1. The most common way is if the Community is directly integrated into the CRM system of the brand.  If that connection is all wired up, you can usually tell which Community users made purchases using the brand’s online shopping cart after they spend some time on the Community.  However, a CRM integration may not tell you definitively what content was read in the community by the purchaser, and precisely when the person read the purchase-inspiring content.   A CRM integration with Community will advise you (by virtue of the member lists) that Community members spend more (or less) than average non-Community members.  It does not necessarily indicate what content was digested in order to influence a purchase decision
  2. Another less common way to track DIRECT conversions is to have an integrated shopping feature (with products!) within the Community.  With that sort of feature/integration enabled, you can definitely track conversions very tightly from the Community
  3. The easiest and most standard way of looking at Conversion events as a result of Community is just tracking cookies/sessions as a Visitor moves from the Community onto a product page, and subsequently converts.  Many product pages of e-commerce sites are able to read where a Visitor (and ultimately, somebody that 'converts') came from.  If where they came from is the Community, then great, let the Community get some credit!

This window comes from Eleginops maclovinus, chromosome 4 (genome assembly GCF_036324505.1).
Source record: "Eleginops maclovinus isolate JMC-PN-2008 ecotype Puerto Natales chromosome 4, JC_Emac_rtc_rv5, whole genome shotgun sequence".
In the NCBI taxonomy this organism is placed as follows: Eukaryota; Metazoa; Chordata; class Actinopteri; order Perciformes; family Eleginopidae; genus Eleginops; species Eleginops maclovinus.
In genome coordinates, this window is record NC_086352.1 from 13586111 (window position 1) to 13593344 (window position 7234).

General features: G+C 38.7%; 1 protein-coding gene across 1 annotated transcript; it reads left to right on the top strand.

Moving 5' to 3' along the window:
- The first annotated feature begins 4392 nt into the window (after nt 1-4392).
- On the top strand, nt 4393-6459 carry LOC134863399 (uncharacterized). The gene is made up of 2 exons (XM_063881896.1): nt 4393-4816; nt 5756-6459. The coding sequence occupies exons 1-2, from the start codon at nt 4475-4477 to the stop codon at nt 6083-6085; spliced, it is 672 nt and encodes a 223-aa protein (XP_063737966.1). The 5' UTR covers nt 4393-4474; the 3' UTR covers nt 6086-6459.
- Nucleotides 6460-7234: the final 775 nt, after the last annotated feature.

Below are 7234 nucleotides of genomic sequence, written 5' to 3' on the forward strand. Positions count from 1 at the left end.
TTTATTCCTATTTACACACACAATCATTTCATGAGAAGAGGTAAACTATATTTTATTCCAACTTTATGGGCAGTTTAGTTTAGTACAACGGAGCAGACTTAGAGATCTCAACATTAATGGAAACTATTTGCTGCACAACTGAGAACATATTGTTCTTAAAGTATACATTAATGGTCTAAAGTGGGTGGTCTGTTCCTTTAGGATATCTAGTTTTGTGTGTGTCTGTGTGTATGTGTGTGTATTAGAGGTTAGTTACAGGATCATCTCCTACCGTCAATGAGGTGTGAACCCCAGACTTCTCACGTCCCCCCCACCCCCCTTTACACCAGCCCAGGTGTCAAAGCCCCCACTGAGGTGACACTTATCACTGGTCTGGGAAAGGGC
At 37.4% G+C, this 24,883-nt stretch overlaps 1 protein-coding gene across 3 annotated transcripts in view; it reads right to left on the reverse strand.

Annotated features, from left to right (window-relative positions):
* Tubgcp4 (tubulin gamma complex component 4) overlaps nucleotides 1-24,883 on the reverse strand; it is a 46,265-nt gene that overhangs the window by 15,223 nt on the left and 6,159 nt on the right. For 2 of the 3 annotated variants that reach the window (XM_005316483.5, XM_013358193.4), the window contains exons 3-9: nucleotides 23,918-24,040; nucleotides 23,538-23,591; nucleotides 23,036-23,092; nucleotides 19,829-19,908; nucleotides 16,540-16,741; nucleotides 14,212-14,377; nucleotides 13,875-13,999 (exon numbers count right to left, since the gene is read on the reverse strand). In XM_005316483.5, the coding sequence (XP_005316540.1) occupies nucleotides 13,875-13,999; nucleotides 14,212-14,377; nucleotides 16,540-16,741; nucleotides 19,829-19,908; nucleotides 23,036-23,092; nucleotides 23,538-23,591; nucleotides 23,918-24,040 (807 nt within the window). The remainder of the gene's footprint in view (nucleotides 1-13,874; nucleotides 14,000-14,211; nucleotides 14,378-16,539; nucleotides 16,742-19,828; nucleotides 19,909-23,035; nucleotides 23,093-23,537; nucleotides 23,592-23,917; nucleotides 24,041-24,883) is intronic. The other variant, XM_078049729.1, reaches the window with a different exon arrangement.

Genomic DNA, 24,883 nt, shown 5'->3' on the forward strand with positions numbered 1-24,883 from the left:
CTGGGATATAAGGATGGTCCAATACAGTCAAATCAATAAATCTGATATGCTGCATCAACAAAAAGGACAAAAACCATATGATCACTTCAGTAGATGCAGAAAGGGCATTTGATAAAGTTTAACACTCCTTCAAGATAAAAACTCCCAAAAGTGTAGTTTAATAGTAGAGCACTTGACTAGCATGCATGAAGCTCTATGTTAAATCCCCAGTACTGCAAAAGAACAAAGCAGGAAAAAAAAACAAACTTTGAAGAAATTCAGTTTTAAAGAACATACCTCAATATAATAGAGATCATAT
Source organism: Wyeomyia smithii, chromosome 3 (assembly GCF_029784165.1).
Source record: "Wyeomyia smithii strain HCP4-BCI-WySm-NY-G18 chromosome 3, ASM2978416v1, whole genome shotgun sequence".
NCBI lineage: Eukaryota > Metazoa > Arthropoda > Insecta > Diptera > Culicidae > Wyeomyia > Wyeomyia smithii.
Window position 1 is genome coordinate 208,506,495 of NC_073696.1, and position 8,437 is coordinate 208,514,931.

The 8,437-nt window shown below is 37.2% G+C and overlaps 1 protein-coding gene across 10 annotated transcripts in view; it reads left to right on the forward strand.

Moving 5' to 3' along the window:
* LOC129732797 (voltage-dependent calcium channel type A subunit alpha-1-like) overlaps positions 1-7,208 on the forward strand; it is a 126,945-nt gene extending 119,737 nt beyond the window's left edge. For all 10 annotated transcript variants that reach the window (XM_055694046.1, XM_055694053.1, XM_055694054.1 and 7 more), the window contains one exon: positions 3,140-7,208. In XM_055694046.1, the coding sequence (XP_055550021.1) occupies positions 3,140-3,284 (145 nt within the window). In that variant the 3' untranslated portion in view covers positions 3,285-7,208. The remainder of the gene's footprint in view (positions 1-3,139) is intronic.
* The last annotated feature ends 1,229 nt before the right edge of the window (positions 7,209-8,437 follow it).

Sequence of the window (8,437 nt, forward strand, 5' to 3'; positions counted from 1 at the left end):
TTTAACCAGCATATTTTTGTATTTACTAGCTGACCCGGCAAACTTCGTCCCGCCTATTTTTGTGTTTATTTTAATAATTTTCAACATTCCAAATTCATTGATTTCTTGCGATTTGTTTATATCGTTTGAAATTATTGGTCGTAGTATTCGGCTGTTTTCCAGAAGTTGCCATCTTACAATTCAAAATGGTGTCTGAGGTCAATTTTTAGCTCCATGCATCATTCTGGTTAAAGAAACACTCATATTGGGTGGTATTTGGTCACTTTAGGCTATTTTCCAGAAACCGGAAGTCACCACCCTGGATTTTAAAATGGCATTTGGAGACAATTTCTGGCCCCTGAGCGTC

Lastly, and I will not include the following in the numbered list above because the following tactic does not involve any direct interaction with one’s own technology or specific data points, is to make some assumptions using formulas.  I am loathe to do this when calculating Spend if the Community is already live and successful (because I would rather endeavor to get the real data instead!), but sometimes there are exceptions.  Here are some studies that have assisted me when using assumptions:

And an additional reference point that I use not only when assumptions are necessary, but also as a ‘gut-check’ when I have made calculations using the actual brand’s data is our own Millward Brown Digital 2014 study on the impact of Marketing & Sales.

All in all, calculating the monetary yield of Sales from Community can be tricky, but it is only tricky due to a lack of a fully wired-up tech ecosystem.  But once the story is told, people really do take notice.  The Community will begin to gain a new level of credibility and respectability within an organization.  Make it happen if you can!   

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How to calculate 'Cost Savings' within a Community 

2 Comments
Trusted Contributor

Hi! The links in the bottom in this article tells me I don't have permissions to view it. Could you please help?

Khoros Staff

@HelgaMarieAuran I could not find a reason you would be unable to access, it is a link to a public post, can you access it from this link